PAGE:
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countenance
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Far from the Madding Crowd
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countenance
Used In
Far from the Madding Crowd
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as in: a pleasant countenance Define
facial expression; or face; or composure
  • with grim countenances

  • There are no more uses of "countenance" identified with this meaning, but check unspecified meaning below.

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  • She has a pleasant countenance.
  • Her countenance grew stern.

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unspecified meaning
  • Her countenance fell, and she was silent awhile.
  • If the word "fun" had been "torture," it could not have been uttered with a more constrained and restless countenance than was Boldwood’s then.

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  • Joseph’s countenance was drawn into lines and puckers by his concern.
  • Bathsheba tried to preserve an absolutely neutral countenance, and all the motion she made was that of closing lips which had previously been a little parted.
  • From the Maiden’s Blush, through all varieties of the Provence down to the Crimson Tuscany, the countenance of Oak’s acquaintance quickly graduated; whereupon he, in considerateness, turned away his head.
  • Had Gabriel been able from the first to get a distinct view of her countenance, his estimate of it as very handsome or slightly so would have been as his soul required a divinity at the moment or was ready supplied with one.
  • It has been said that mere ease after torment is delight for a time; and the countenances of these poor creatures expressed it now.
  • Her countenance instantly sank.
  • CHAPTER I DESCRIPTION OF FARMER OAK—AN INCIDENT When Farmer Oak smiled, the corners of his mouth spread till they were within an unimportant distance of his ears, his eyes were reduced to chinks, and diverging wrinkles appeared round them, extending upon his countenance like the rays in a rudimentary sketch of the rising sun.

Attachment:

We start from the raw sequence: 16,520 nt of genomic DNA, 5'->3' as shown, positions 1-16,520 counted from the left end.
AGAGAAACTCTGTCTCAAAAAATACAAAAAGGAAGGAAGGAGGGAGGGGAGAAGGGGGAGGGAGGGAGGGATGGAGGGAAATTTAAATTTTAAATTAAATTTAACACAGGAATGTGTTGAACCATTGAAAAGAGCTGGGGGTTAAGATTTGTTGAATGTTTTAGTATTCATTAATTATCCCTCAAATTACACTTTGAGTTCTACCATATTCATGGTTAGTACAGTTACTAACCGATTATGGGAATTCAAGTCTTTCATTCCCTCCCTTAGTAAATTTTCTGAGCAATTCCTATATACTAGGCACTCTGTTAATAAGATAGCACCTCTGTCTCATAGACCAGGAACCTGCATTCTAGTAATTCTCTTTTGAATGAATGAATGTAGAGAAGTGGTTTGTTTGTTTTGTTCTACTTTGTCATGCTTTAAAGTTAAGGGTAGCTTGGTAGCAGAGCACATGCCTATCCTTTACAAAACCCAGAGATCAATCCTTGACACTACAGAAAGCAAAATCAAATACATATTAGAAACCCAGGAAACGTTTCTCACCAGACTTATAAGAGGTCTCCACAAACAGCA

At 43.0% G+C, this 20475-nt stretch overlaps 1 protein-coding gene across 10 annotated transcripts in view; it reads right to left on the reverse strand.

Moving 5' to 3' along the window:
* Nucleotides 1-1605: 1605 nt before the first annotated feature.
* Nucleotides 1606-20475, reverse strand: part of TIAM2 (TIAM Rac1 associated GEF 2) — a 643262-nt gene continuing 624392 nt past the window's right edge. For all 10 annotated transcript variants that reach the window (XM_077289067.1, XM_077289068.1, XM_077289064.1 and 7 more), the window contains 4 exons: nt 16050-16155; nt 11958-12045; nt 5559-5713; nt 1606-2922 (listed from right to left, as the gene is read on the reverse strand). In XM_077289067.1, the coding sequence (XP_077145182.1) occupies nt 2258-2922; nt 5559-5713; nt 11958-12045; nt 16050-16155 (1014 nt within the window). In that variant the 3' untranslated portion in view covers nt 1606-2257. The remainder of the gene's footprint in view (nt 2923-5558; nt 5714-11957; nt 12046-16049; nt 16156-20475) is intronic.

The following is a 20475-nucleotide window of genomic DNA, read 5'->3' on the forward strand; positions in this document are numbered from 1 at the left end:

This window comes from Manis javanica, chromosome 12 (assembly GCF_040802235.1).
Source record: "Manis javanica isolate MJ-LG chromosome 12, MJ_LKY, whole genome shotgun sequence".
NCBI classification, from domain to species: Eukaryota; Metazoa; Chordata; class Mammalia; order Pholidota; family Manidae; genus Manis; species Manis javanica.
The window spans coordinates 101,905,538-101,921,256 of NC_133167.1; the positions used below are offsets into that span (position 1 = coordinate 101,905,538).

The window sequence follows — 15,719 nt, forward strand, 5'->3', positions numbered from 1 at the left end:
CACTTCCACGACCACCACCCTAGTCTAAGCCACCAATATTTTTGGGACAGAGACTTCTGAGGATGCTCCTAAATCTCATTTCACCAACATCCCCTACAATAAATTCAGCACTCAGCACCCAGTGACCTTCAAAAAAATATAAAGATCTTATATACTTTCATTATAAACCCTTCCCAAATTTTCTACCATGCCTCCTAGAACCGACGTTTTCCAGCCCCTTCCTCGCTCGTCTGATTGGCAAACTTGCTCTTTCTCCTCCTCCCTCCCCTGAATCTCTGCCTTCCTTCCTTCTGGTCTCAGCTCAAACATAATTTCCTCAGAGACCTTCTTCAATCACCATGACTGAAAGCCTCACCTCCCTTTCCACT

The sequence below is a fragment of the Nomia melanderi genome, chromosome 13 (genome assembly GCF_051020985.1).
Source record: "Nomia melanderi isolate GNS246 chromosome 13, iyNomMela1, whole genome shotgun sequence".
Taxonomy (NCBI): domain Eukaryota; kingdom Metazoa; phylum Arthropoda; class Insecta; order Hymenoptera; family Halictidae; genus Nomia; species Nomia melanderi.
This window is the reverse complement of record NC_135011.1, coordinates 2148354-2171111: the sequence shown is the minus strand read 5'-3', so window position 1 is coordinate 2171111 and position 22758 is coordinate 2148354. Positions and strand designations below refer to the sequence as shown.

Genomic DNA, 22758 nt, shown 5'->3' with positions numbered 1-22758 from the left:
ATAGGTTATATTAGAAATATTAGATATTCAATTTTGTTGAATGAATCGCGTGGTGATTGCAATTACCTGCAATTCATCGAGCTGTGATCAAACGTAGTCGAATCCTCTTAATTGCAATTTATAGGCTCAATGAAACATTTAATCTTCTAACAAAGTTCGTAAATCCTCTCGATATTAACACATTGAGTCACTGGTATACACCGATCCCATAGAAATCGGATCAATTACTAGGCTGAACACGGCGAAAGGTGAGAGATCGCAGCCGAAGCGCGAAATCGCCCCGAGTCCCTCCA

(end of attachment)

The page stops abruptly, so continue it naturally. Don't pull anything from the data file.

• Liddy chose a position at her elbow and began to sew, sometimes pausing and looking round, or, with the air of a privileged person, taking up one of the half-sovereigns lying before her and surveying it merely as a work of art, while strictly preventing her countenance from expressing any wish to possess it as money.

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  • " ’tis a pity that playing the flute should make a man look such a scarecrow," observed Mr. Mark Clark, with additional criticism of Gabriel’s countenance, the latter person jerking out, with the ghastly grimace required by the instrument, the chorus of "Dame Durden:"— ’twas Moll’ and Bet’, and Doll’ and Kate’, And Dor’-othy Drag’-gle Tail’.
  • No gem ever flashed from a rosy ray to a white one more rapidly than changed the young wife’s countenance whilst this word came from her in a long-drawn breath.
  • The dog took no notice, for he had arrived at an age at which all superfluous barking was cynically avoided as a waste of breath—in fact, he never barked even at the sheep except to order, when it was done with an absolutely neutral countenance, as a sort of Commination-service, which, though offensive, had to be gone through once now and then to frighten the flock for their own good.
  • Mr. Jan Coggan, who had passed the cup to Henery, was a crimson man with a spacious countenance and private glimmer in his eye, whose name had appeared on the marriage register of Weatherbury and neighbouring parishes as best man and chief witness in countless unions of the previous twenty years; he also very frequently filled the post of head godfather in baptisms of the subtly-jovial kind.
  • In Bathsheba’s heated fancy the innocent white countenance expressed a dim triumphant consciousness of the pain she was retaliating for her pain with all the merciless rigour of the Mosaic law: "Burning for burning; wound for wound: strife for strife."
  • Going down into the kitchen of the inn, the floor of which was a step below the passage, which in its turn was a step below the road outside, what should Joseph see to gladden his eyes but two copper-coloured discs, in the form of the countenances of Mr. Jan Coggan and Mr. Mark Clark.
  • On a day which had a summer face and a winter constitution—a fine January morning, when there was just enough blue sky visible to make cheerfully-disposed people wish for more, and an occasional gleam of silvery sunshine, Oak put the lamb into a respectable Sunday basket, and stalked across the fields to the house of Mrs. Hurst, the aunt—George, the dog walking behind, with a countenance of great concern at the serious turn pastoral affairs seemed to be taking.
  • A woman’s dress being a part of her countenance, and any disorder in the one being of the same nature with a malformation or wound in the other, Bathsheba said at once— "I can’t see him in this state.
  • "No, Gabriel," he resumed, with a carelessness which was like the smile on the countenance of a skull: "it was made more of by other people than ever it was by us.

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To see samples from other sources, click a word sense below:
as in: a pleasant countenance Define
facial expression; or face; or composure
as in: giving countenance Define
to tolerate, approve, or show favor or support
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